- “On the Mechanics of New-Keynesian Models,” with Peter Rupert, Journal of Monetary Economics, vol. 102, pages 53-69, 2019. (article)
- "Mortgages and Monetary Policy," with Carlos Garriga and Finn E. Kydland, Review of Financial Studies, vol. 30 (10), pages 3337-3375, 2017, lead article. (article)
- Supplementary material
- Oxford University Press Virtual Issue on Monetary Policy
- VoxEU column "The costs of interest rate liftoff for homeowners: Why central bankers should focus on inflation"
- A short version for Catalan magazine Mon Empresarial " La connexió entre la política monetària i les hipoteques"
- VoxEU column Persistently low rates and monetary transmission
- "Housing Dynamics over the Business Cycle," with Finn E. Kydland and Peter Rupert, International Economic Review, vol. 57(4), pages 1149-1177, 2016. (article)
- "Globally correlated nominal fluctuations," with Espen Henriksen and Finn E. Kydland, Journal of Monetary Economics, vol. 60(6), pages 613-631, 2013. (article)
- VoxEU.org column "Independent Monetary Policies, Synchronised Outcomes"
- "Plant-level nonconvex output adjustment and aggregate fluctuations," Journal of Monetary Economics, vol. 58(4), pages 400-414, 2011. (article)
- "Monetary Business Cycle Accounting," Review of Economic Dynamics, vol. 14(4), pages 592-612, October, 2011. (article)
- "Monetary aggregates and the business cycle," Journal of Monetary Economics, vol. 57(4), pages 451-465, May, 2010. (article)
Earlier WP versions of published papers are available here.
- "MoNK: Mortgages in a New-Keynesian Model" with Carlos Garriga and Finn Kydland (Draft, 13 April 2020)
- Supplementary material (here)
Work in progress
- "The macroeconomic effects of FOMC surprises: term premia vs. expected interest rates" with Iryna Kaminska and Haroon Mumtaz (draft coming soon)
- "Turning Japanese: Housing and Demographics" with Morris Davis and Carlos Garriga (draft coming soon)
- "Housing Market Wedges" with Morris Davis and Carlos Garriga (draft coming soon)
Old and dormant papers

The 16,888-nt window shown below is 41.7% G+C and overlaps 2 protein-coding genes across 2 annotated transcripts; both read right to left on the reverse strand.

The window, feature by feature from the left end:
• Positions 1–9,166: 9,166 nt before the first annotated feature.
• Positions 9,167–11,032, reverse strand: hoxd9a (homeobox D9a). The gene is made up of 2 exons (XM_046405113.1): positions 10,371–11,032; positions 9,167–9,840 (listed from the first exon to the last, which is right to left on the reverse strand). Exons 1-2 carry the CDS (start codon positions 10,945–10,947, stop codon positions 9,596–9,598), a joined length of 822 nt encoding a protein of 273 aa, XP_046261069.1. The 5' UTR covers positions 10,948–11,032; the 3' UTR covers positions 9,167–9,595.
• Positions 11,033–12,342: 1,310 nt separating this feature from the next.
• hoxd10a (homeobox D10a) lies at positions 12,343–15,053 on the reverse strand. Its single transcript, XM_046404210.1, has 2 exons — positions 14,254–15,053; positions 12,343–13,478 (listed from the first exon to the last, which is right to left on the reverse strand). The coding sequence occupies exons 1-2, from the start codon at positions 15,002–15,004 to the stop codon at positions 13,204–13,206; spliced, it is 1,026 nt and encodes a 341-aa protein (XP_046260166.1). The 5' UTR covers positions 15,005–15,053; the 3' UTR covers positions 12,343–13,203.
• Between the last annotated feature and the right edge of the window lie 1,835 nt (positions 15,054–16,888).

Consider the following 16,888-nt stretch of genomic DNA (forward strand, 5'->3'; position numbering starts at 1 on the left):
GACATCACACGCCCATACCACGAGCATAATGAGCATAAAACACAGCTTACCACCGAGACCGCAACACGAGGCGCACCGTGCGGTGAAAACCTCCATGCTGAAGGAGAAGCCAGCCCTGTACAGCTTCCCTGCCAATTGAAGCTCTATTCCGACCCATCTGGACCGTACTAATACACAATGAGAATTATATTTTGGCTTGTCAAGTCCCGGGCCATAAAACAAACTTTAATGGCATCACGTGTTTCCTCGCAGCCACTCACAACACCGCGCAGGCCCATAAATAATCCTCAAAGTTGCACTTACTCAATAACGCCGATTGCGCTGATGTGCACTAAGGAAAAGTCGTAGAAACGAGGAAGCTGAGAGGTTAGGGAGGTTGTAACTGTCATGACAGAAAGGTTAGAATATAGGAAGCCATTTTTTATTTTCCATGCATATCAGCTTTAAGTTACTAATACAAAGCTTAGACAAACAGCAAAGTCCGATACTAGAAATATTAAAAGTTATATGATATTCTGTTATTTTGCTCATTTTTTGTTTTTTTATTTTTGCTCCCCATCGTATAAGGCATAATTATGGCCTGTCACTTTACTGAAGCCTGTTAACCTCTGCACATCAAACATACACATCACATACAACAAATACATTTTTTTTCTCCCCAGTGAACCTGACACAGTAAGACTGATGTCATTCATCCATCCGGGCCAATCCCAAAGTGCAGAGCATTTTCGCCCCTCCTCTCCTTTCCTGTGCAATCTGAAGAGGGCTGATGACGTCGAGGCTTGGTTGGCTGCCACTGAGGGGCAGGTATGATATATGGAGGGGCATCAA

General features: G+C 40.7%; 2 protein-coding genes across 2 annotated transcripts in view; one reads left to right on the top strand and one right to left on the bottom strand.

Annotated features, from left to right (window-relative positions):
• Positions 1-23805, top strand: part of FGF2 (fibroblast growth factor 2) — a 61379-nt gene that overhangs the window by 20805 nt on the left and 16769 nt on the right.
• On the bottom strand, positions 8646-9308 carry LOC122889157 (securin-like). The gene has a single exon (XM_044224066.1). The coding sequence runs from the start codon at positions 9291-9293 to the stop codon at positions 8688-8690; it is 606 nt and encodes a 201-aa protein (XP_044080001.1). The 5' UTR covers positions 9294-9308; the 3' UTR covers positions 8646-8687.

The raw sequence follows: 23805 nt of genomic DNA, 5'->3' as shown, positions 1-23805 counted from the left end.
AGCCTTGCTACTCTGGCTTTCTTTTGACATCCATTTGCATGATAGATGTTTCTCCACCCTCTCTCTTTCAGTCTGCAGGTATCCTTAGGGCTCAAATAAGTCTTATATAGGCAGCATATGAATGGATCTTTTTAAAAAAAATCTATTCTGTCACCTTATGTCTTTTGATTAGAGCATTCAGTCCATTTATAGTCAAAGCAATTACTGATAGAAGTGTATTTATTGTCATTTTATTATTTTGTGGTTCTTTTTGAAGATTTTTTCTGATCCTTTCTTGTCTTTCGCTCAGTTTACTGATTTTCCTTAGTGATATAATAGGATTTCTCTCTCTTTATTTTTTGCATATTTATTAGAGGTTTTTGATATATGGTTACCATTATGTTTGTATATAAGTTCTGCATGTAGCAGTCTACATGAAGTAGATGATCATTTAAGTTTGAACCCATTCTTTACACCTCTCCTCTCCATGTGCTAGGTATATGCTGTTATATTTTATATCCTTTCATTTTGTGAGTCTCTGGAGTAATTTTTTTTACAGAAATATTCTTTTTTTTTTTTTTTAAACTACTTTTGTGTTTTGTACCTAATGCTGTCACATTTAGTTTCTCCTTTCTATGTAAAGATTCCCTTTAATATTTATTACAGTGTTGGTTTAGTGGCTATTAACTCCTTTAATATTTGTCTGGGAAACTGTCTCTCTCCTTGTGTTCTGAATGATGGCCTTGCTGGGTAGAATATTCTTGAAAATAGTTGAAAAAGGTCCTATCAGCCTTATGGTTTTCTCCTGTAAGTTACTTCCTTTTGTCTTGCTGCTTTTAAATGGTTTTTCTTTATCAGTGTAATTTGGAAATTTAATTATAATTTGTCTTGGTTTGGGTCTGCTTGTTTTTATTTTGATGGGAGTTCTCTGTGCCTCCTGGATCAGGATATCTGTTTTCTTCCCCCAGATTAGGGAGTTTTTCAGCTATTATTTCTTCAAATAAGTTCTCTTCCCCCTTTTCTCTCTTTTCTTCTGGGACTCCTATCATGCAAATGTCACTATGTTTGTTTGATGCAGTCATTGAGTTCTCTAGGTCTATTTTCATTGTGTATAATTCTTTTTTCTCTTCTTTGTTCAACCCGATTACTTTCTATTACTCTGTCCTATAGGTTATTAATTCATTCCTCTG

- "Time to Produce and the Puzzling Behavior of Labor Productivity (draft)
- "Limited Participation and Inflation Determinacy" (draft)
SOME RANDOM MACRO ANALYSIS
Courses I teach or have taught in the past few years
- Macro A: Recursive Methods. First-year PhD course at Queen Mary. It covers the basics of recursive methods: Markov processes, dynamic programming, and the recursive competitive equilibrium. In each topic it discusses the issues of existence, uniqueness and convergence and problems with both continuous and discrete variables. These concepts are demonstrated at the backdrop of three examples: the neoclassical growth model, household consumption-saving decisions, and firm profit maximization problems in the presence of adjustment costs. Each part of the course is accompanied by computational exercises. The course is preceded by a crash course on the basics of programming and numerical methods.
- Business Cycles. Third-year undergraduate course at Queen Mary. Using two- or three- period OLG models with simple functional forms, in order to avoid the burden of complicated dynamic optimization, the course introduces students to modern dynamic general equilibrium macroeconomics. After covering the basics of the OLG framework (the planner's problem and a decentralized monetary equilibrium) the course focuses on the real business cycle theory and recent research on housing in macroeconomics. Students are also introduced to the way modern models are parameterized (calibration/GMM estimation). The implications of the models are confronted with the standard business cycle statistics as well as the recent boom-bust in the housing market. Depending on the year, the course also covers government debt sustainability, bank runs, and the macroeconomic implications of within-cohort wealth inequality.
- Macro and Housing. Second-year PhD macro topics course taught at the London School of Economics. The aim is to get students quickly to the frontier of research on the macroeconomic aspects of housing. The course covers three areas, focusing on the main research questions, tools, data, and some recent papers: i) housing and the business cycle, ii) tenure, mortgage, and portfolio choice, and iii) housing and monetary policy.
- Monetary Economics. MSc level course taught at the London School of Economics. Starts with a basic RBC model and in a one-thing-at-a-time fashion introduces inflation and the nominal interest rate, commodity prices, taxes, sticky prices, sticky wages, and a banking sector with inside and outside money. Concludes with the basics of consumption-based dynamic asset pricing theory and affine models of the term structure. The aim is to provide an insight into the equilibrium effects of the various features of typical DSGE models without requiring any knowledge of computational methods.
Links to research centres I am affiliated with or frequently visit